Blog posts


hands-free, camera-free photography

Things are ending everywhere I turn. Today will be my last day at UW. Monday was my last meeting of the Madison Plan Commission. I shot this self-portrait without a camera, near the end of that meeting. Here's how: while sitting in the meeting, I streamed the city channel broadcast on my laptop, and then while speaking, took a screen capture of the video feed. Kind of fun, actually, since I could control the timing but not the framing. There was a 3-second delay, which is how I managed to catch both my hands in the air.

We leave the US on January 10. Once we get settled I will start posting regularly from Ukraine, assuming I can get a good connection. Have yourself some lovely holidays all!


House for rent

Have you ever tried to take architectural photos of your own house? For me, it made me look at our rooms in a new way, thinking how to compose interesting pictures that also show the layout. Amy rejected the above photo as too artsy.

Often when I photograph a familiar subject, it makes me examine it more closely. Today I again appreciated the gorgeous soft light that fills the house in the afternoons.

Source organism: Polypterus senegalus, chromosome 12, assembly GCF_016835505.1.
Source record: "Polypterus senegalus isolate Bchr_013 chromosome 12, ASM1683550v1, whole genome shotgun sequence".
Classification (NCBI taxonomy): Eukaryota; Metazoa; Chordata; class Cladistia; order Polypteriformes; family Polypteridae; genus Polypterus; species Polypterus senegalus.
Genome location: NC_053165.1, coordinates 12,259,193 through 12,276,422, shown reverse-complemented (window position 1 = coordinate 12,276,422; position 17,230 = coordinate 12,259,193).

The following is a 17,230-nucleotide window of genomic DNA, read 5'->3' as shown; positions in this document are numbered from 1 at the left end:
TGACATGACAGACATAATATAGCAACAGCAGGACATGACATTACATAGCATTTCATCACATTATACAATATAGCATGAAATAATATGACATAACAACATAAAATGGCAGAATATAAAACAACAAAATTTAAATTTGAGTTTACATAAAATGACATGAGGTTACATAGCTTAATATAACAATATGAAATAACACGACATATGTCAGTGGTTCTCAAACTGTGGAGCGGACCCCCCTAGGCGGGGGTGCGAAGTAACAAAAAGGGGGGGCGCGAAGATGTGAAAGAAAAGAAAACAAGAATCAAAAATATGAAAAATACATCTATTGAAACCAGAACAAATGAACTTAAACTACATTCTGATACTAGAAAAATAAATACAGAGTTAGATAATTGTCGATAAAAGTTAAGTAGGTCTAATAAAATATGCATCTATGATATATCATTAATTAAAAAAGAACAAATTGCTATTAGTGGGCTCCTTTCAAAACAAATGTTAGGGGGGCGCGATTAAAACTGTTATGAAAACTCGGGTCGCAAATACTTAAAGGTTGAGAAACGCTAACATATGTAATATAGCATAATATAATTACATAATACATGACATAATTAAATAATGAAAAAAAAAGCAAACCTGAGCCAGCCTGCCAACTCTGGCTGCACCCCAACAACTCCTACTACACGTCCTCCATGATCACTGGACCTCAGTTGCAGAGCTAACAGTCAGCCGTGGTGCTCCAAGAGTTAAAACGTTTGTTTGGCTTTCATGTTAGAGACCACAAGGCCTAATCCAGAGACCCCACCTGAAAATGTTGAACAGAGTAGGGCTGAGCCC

We're renting our house in preparation for going abroad, and our departure is coming up awfully quickly. So if you know anyone...

The last photo is from our first summer in the house, back when we still had time to garden.


seasons change

Four seasons on Library Mall

We recently published this photo essay I've been working on, about historic trees on campus. You can see the whole essay here:
Campus Trees

Larger versions of the photos are in our UW photo library.

and other changes

My wife Amy has received a grant to do research in the former Soviet Union.

We will be leaving in January to spend eight months in Ukraine and Kazakhstan. Amy will be studying international environmental treaties and what impact they actually have. I will be working on a documentary project, photographing people affected by nuclear radiation (around Chernobyl and Polygon, the nuclear weapons testing area on the Kazakh steppe). It will be a great adventure for all of us.

Unfortunately, this means that after 6 years I will be leaving my photographer position at UW-Madison. We have just posted the position. Please pass the information below on to anyone you think may be interested.

Photographer/Imaging Specialist